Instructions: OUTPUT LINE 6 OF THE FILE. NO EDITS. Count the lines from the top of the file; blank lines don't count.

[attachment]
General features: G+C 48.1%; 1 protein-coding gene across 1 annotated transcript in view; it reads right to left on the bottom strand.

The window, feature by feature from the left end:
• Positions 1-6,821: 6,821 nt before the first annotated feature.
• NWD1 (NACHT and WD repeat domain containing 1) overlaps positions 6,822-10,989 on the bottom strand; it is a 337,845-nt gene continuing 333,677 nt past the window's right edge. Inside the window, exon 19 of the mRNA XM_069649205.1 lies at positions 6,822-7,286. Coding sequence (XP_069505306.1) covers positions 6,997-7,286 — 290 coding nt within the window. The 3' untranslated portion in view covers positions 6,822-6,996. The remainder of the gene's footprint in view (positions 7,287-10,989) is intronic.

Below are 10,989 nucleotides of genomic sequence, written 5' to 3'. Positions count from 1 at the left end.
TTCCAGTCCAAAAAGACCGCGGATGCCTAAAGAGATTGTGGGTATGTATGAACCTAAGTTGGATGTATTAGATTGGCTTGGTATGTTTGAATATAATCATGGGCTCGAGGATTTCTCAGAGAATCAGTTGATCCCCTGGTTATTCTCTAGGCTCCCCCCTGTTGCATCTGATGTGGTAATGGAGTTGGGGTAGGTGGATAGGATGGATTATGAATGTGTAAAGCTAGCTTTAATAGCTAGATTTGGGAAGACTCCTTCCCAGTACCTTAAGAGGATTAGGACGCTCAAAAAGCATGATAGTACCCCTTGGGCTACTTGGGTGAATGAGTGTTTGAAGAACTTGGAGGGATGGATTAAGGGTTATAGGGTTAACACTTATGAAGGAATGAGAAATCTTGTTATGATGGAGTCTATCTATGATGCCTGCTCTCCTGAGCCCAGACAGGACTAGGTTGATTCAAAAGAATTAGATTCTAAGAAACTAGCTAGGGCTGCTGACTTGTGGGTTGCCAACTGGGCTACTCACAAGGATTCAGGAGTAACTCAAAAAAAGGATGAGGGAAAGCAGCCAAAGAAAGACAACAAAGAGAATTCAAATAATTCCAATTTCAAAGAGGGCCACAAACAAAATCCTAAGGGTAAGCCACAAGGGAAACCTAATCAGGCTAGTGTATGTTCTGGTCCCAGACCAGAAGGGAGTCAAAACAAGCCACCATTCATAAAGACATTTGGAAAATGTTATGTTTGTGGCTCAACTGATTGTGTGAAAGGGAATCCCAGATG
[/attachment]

TTCCAGTCCAAAAAGACCGCGGATGCCTAAAGAGATTGTGGGTATGTATGAACCTAAGTTGGATGTATTAGATTGGCTTGGTATGTTTGAATATAATCATGGGCTCGAGGATTTCTCAGAGAATCAGTTGATCCCCTGGTTATTCTCTAGGCTCCCCCCTGTTGCATCTGATGTGGTAATGGAGTTGGGGTAGGTGGATAGGATGGATTATGAATGTGTAAAGCTAGCTTTAATAGCTAGATTTGGGAAGACTCCTTCCCAGTACCTTAAGAGGATTAGGACGCTCAAAAAGCATGATAGTACCCCTTGGGCTACTTGGGTGAATGAGTGTTTGAAGAACTTGGAGGGATGGATTAAGGGTTATAGGGTTAACACTTATGAAGGAATGAGAAATCTTGTTATGATGGAGTCTATCTATGATGCCTGCTCTCCTGAGCCCAGACAGGACTAGGTTGATTCAAAAGAATTAGATTCTAAGAAACTAGCTAGGGCTGCTGACTTGTGGGTTGCCAACTGGGCTACTCACAAGGATTCAGGAGTAACTCAAAAAAAGGATGAGGGAAAGCAGCCAAAGAAAGACAACAAAGAGAATTCAAATAATTCCAATTTCAAAGAGGGCCACAAACAAAATCCTAAGGGTAAGCCACAAGGGAAACCTAATCAGGCTAGTGTATGTTCTGGTCCCAGACCAGAAGGGAGTCAAAACAAGCCACCATTCATAAAGACATTTGGAAAATGTTATGTTTGTGGCTCAACTGATTGTGTGAAAGGGAATCCCAGATG